What's for Thanksgiving
Posted 15 November 2012 - 08:37 AM
My wife and I are hosting both sides of our families at our house. We usually do a traditional oven roasted turkey and I smoke a whole ham. I inject the ham with a concoction of my rub, maple syrup, apple juice, and broth. Then put a lot of the rub on the outside. The rub is brown sugar based and has spices to give it some zing.
Here's last years.
Posted 15 November 2012 - 12:54 PM
Dinner's at 5, but you're gonna wanna get here early for the appetizers.
Posted 15 November 2012 - 01:43 PM
Posted 15 November 2012 - 04:18 PM
My Mom passed the torch a couple years back, so I do most of the cooking anymore.
This year I'm BBQing two dry rubbed turkey breasts, bacon fat fried green beans, garlic whipped Taters, homemade beer bread, homemade cranberry sauce, corn (haven't decided on the preparation yet), sweet boiled carrots.
My aunt will bring a salad, and my Mom is making dessert.
Posted 15 November 2012 - 05:03 PM
Posted 15 November 2012 - 06:12 PM
Posted 15 November 2012 - 06:33 PM
Should I bring a nice bottle of wine?
Posted 17 November 2012 - 04:10 PM
I might grill them, I do that a lot! Summertime I basically only cook on the grill. A cold beer and hot coals are my idea of unwinding at the end of the day.
Ahhh, a man with taste....charcoal is the way to go. While I own a gasser, it ain't what I use to cook most things. I have a couple Bubba/Big Steel Kegs and a 36"x20" offset smoker. I belong to a couple online bbq forums. Friendly bunch of people, those bbq'ers.
Posted 18 November 2012 - 12:21 AM
Posted 18 November 2012 - 08:06 AM
Posted 18 November 2012 - 09:08 AM
They bring back memories of when I was a kid in Misawa.in the early 60s, just off base, there were these street vendors with old wooden push carts similar to hotdog carts. They had a makeshift oven in the cart and baked these sweet potatoes. You could smell sweet potatoes for a block.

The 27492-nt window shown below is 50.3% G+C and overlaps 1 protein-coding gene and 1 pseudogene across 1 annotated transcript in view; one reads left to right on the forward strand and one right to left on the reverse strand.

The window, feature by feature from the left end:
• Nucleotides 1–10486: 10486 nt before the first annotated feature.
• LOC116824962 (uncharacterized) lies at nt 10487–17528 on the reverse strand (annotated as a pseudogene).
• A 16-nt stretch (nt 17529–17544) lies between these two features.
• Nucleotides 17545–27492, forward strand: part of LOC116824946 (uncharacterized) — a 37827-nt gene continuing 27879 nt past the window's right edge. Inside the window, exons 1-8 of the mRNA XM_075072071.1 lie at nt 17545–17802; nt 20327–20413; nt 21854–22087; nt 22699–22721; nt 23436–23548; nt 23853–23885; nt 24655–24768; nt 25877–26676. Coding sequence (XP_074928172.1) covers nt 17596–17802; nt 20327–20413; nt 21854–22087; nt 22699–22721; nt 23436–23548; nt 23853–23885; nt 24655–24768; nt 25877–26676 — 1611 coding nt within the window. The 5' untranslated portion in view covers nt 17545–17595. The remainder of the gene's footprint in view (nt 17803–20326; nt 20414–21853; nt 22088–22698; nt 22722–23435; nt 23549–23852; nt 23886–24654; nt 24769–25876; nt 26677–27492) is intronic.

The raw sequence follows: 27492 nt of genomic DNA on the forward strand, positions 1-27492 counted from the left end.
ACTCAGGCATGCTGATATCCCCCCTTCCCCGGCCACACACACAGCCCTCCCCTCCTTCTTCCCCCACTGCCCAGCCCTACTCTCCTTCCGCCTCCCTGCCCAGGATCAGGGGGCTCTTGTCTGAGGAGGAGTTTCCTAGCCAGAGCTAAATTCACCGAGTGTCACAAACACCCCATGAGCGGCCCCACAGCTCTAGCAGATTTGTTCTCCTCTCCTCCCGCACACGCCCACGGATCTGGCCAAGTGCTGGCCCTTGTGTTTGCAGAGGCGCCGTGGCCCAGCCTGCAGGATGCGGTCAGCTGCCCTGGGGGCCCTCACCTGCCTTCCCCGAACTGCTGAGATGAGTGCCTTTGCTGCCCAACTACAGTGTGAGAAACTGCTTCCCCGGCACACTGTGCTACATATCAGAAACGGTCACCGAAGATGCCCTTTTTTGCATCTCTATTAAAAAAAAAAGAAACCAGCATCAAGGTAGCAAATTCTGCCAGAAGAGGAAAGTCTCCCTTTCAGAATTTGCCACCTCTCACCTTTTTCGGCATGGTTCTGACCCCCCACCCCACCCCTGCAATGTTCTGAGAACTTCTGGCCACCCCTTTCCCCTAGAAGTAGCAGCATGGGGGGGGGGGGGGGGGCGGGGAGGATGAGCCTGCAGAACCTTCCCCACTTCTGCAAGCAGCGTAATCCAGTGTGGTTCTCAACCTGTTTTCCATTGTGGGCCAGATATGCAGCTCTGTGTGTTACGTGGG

Posted 18 November 2012 - 05:33 PM
Posted 18 November 2012 - 10:38 PM
The Bubba Keg I use the most is double wall porcelan coated steel and shaped like a Big Green Egg and similar ceramic kamado cookers. Works about the same as the ceramics. 3 lbs of lump charcoal will do a 24 hr 250F burn. Or you can run it up to 650F for pizza.
Posted 19 November 2012 - 12:12 AM
Posted 19 November 2012 - 01:49 PM
Posted 19 November 2012 - 03:15 PM
Posted 19 November 2012 - 04:03 PM
This has been working for me...
Get a Farmer John Ham, either butt or shank or whole ham, but NOT SPIRAL CUT.
Buy one of those injection syringe thingys.
Get some John Henry's Sugar Maple Rub from BBQ's Galore or online. If you can't find it or it's too late to get the rub, find a savory rub with the usual paprika, pepper, chili etc. and add about an equal amount of brown sugar to it.
In a sauce pan, add:
1/2 cup of the rub
about 3 cups of chicken broth or vegetable stock
1 cup of real maple syrup
heat and stir until all rub is dissolved. Cool the mixture to room temp.
Trim the fat off the ham.
Score the ham in a diamond pattern about 1/2"-3/4" deep.
Inject the ham with the mixture
Put the ham on a smoker at around 250F or less using apple wood or other fruit wood for smoke and smoke for an hour
Apply the rub and return it to the smoker and allow the temp to slowly rise over the next couple hours toward 350F but not more.
Heat until it's about 150F or more internal
Since you are using a gasser grill, the way I smoked many of these hams before I bought a smoker was to get a small metal smoker box from the bbq store or just use some Reynolds Heavy Duty Foil doubled over and make a large burrito shaped roll with the wood inside. Open it up and use a propane torch or simply place a lit charcoal lump in there with the wood and close it loosely to allow it to smolder but not go out and not flame. You'll have to play with the foil openning. I start with just the wood burrito burning and let the coals from the wood build up the heat over time. You just want smoke initially. Use some foil to close all those side leak paths for the smoke but leave some openning. After you have burned thru an hour or so of wood for smoke, the heat should start building from the coals, You can almost do it all without any gas, but you probably will have to light a burner off to the side to get the heat up in the last couple hours.
I think you'll find people raving over a ham made this way.
Posted 20 November 2012 - 04:42 PM
Here's my recipe:
One bag of cranberries, one small pomegranate, juice of half a lime and half an orange, white wine, 1/2 cup sugar, 1/4 agave nectar, all spice, nutmeg, pumpkin pie spice. Simmer for.20 minutes or until the berries burst. Puree, add in some dried cranberries and simmer on low until it reduces to the consistency you like.
I serve mine cold but it's good hot also!
Posted 20 November 2012 - 05:54 PM
Posted 21 November 2012 - 09:34 AM
Posted 21 November 2012 - 09:41 AM
Posted 21 November 2012 - 10:17 AM
Posted 21 November 2012 - 10:21 AM
One or two of the guys on the bbq forum I belong to like a brown sugar, maple syrup and savory rub glaze. I've been known to "cheat" the glazing in local areas with a propane torch when the glazing was uneven.
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